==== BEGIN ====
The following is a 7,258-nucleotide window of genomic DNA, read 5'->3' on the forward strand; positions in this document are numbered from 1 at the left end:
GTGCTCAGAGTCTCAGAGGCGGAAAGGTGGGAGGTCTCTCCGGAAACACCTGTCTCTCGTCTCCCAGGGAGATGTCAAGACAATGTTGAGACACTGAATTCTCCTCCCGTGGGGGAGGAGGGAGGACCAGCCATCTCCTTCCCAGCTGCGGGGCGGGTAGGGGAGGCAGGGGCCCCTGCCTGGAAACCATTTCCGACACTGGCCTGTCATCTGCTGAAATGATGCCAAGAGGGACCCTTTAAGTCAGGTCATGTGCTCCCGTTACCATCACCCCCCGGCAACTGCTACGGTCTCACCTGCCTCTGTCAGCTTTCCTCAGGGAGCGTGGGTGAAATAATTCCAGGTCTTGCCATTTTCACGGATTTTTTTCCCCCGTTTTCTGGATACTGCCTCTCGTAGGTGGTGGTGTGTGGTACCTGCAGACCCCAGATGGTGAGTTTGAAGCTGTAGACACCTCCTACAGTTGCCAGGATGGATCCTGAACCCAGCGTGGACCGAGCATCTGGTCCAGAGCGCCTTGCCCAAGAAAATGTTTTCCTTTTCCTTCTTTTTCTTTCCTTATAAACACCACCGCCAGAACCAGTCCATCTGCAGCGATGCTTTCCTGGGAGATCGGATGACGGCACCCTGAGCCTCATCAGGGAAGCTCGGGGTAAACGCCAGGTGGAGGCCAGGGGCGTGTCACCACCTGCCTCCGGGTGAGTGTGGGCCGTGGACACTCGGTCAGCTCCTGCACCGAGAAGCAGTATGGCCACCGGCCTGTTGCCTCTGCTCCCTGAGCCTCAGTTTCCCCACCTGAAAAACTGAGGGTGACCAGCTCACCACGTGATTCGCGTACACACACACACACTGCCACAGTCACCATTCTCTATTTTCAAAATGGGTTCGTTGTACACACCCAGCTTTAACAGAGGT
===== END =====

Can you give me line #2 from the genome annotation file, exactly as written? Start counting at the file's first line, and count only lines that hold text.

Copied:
GTGCTCAGAGTCTCAGAGGCGGAAAGGTGGGAGGTCTCTCCGGAAACACCTGTCTCTCGTCTCCCAGGGAGATGTCAAGACAATGTTGAGACACTGAATTCTCCTCCCGTGGGGGAGGAGGGAGGACCAGCCATCTCCTTCCCAGCTGCGGGGCGGGTAGGGGAGGCAGGGGCCCCTGCCTGGAAACCATTTCCGACACTGGCCTGTCATCTGCTGAAATGATGCCAAGAGGGACCCTTTAAGTCAGGTCATGTGCTCCCGTTACCATCACCCCCCGGCAACTGCTACGGTCTCACCTGCCTCTGTCAGCTTTCCTCAGGGAGCGTGGGTGAAATAATTCCAGGTCTTGCCATTTTCACGGATTTTTTTCCCCCGTTTTCTGGATACTGCCTCTCGTAGGTGGTGGTGTGTGGTACCTGCAGACCCCAGATGGTGAGTTTGAAGCTGTAGACACCTCCTACAGTTGCCAGGATGGATCCTGAACCCAGCGTGGACCGAGCATCTGGTCCAGAGCGCCTTGCCCAAGAAAATGTTTTCCTTTTCCTTCTTTTTCTTTCCTTATAAACACCACCGCCAGAACCAGTCCATCTGCAGCGATGCTTTCCTGGGAGATCGGATGACGGCACCCTGAGCCTCATCAGGGAAGCTCGGGGTAAACGCCAGGTGGAGGCCAGGGGCGTGTCACCACCTGCCTCCGGGTGAGTGTGGGCCGTGGACACTCGGTCAGCTCCTGCACCGAGAAGCAGTATGGCCACCGGCCTGTTGCCTCTGCTCCCTGAGCCTCAGTTTCCCCACCTGAAAAACTGAGGGTGACCAGCTCACCACGTGATTCGCGTACACACACACACACTGCCACAGTCACCATTCTCTATTTTCAAAATGGGTTCGTTGTACACACCCAGCTTTAACAGAGGT